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July 25, 2016

From: The Hon. Konrad W. von Finckenstein, Q.C.

To: Navdeep Bains, Minister of Innovation, Science and Economic Development

Date: July 25, 2016

Re: More Oversight of Canada’s Competition Bureau? Not so Fast

On Nov 5, 2015 the C.D. Howe Institute’s Competition Policy Council issued a Communiqué: Watching the Watchmen: The Need for Greater Oversight of the Competition Bureau.

It noted that the Bureau was deficient in terms of transparency, performance measurement, strategic planning and reporting. It suggested that: “the Bureau would benefit from a periodic review of its strategic planning and performance by an independent assessment body consisting of a group of knowledgeable individuals, who would define key indicators and assess the Bureau’s overall performance”

Whether one agrees with the assessment in terms of transparency and performance measurement or not, the periodic review of the Bureau’s strategic planning and performance by an established independent assessment body creates some very practical problems.

First, who does one appoint to such body? Presumably the Governor in Council. However, the experts both legal and economic in this field are few and most of them will have been involved in the cases being reviewed. Issues of conflict and confidentiality will abound.

Second, who pays for this expert panel? Presumably it will be taken out of the Bureau’s budget. This will only increase resource constraints.

Third, a large amount of Bureau resources will be consumed for gathering, sorting and arranging materials for the review body. This deviation of the Bureau’s resources will manifest itself in slower dealings with existing workload.

Fourth, the review body will no doubt issue a report suggesting improvements to the Bureau’s performance, measuring and reporting. What is the status of this report? Who receives it, who acts on it? The Bureau annually reports to Parliament via the Minister of Innovation, Science and Economic Development. Clearly, its observance or deviation from panel recommendations will need to be noted in its report thus forcing the Commissioner to report to Parliament regarding recommendations issued by an expert panel.  Does he defend his decisions or panel recommendations?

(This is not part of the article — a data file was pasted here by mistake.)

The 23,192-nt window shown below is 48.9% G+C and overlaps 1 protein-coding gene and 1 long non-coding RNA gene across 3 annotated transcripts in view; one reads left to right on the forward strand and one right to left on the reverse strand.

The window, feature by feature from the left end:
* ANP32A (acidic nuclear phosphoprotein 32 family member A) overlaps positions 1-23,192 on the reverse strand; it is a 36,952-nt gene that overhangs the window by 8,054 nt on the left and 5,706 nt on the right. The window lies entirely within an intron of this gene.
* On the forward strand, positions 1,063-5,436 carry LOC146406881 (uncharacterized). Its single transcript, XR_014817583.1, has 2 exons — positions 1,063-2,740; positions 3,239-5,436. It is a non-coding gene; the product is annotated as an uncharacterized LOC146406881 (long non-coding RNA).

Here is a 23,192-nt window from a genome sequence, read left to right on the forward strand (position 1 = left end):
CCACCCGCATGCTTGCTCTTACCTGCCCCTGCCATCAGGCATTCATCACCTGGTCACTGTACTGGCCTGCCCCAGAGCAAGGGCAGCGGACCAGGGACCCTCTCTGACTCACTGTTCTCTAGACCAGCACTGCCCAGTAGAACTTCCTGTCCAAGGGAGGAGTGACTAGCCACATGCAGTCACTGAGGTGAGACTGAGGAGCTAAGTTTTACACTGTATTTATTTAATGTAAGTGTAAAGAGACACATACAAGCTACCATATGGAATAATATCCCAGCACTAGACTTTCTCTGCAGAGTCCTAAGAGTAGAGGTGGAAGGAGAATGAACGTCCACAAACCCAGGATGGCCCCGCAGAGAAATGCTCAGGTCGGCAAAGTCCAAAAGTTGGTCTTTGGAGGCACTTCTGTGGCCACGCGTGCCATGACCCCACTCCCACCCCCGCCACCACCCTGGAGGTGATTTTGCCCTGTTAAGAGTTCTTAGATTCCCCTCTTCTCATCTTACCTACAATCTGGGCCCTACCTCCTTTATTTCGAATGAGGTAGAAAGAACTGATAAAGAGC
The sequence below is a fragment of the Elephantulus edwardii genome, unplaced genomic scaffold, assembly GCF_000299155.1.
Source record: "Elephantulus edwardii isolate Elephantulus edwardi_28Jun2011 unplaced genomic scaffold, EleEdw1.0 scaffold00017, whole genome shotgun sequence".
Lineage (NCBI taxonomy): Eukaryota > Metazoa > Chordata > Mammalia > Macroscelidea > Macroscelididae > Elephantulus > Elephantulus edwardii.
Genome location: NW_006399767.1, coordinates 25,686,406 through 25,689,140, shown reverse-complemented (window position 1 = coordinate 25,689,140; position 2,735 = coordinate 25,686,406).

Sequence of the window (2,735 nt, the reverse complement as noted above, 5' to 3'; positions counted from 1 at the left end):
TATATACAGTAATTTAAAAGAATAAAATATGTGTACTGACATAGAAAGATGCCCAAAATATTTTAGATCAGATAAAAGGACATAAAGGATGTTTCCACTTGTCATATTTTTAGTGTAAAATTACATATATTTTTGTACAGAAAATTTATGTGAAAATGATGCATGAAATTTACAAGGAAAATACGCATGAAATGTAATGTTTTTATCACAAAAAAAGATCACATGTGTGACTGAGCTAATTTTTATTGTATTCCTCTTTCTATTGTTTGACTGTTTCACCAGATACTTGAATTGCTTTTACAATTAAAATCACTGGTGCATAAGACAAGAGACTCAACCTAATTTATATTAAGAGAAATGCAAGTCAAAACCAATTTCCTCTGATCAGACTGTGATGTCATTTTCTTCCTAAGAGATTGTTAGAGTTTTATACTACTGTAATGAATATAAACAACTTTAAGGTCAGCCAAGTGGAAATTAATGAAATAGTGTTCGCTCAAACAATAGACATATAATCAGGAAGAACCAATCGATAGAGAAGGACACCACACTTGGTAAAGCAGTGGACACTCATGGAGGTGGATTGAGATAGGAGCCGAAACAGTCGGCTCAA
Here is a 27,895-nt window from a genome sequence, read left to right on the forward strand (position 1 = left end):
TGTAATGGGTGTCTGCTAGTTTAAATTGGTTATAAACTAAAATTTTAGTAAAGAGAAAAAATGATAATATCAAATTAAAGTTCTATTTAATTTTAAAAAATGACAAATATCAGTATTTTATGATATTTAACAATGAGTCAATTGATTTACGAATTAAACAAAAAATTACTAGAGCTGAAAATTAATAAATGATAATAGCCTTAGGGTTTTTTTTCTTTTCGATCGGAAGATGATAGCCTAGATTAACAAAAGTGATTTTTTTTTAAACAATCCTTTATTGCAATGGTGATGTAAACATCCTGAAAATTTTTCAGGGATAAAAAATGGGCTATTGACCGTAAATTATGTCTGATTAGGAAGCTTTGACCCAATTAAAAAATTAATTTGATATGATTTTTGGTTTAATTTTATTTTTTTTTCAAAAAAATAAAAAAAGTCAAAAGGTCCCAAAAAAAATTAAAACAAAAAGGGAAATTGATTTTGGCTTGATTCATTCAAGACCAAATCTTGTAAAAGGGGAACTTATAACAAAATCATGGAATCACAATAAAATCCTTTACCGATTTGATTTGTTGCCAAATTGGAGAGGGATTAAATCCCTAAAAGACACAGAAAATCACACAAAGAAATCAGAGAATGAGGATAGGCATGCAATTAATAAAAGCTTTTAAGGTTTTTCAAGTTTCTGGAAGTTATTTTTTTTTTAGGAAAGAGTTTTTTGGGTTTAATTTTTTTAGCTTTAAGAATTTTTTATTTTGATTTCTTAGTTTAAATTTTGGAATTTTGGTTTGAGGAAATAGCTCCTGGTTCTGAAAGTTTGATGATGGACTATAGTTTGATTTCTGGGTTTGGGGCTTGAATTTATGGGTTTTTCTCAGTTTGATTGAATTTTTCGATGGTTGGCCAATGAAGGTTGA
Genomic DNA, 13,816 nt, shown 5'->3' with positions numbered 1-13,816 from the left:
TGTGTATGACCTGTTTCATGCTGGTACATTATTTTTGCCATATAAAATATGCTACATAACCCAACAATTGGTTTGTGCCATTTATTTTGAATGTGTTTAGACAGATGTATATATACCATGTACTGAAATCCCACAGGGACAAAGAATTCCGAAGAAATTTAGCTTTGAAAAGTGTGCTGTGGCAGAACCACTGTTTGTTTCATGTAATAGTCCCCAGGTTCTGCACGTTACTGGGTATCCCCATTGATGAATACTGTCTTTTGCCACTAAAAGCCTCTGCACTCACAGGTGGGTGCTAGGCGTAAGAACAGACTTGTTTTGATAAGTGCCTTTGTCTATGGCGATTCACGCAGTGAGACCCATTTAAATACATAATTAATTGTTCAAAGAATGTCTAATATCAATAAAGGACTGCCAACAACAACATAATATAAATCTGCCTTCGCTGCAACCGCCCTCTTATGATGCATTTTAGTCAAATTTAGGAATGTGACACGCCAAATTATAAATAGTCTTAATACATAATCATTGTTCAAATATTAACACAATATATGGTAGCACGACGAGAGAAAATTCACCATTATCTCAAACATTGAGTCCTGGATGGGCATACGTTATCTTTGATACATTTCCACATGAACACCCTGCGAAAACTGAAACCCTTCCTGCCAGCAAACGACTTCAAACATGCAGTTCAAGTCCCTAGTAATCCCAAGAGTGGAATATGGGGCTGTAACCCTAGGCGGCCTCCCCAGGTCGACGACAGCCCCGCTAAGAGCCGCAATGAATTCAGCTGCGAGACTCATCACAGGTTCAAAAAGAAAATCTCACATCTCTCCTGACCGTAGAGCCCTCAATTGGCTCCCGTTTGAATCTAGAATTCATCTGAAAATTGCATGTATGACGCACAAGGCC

Fifth, the Commissioner exercises his powers according to the Competition Act and the jurisprudence. He listens to submissions from concerned parties but then comes to a decision based on the particular facts before him. All decisions are fact-specific driven by the peculiar circumstances of each situation. Decision constrained by a need to comply with the review panel recommendations would rather severely limit the discretion of the Commissioner. Already, all his decision can be contested before a court. In conspiracy cases or mergers, he only challenges, the ultimate decision is up to a court. Thus the suggested analogue to the British Competition and Markets Authority, which the panel makes, is clearly not applicable.

Finally, the Bureau is already subject to too many reporting requirements. Business constantly complains about the time it takes for the Bureau to make decisions. Another layer of review will only further slow down the Bureau. Compliance with the review panel will trump any need for urgency.

No doubt the present reporting and strategic planning by the Bureau can be improved. However adding another layer of oversight will not produce the objectives sought by the panel.

[In the spirit of full disclosure, it should be noted that I am a member of the Council but did not participate in this discussion.]

The Hon. Konrad W. von Finckenstein, Q.C., was formerly the Chair of the Canadian Radio and Telecommunications Commission, a Federal Justice and Commissioner of Competition.

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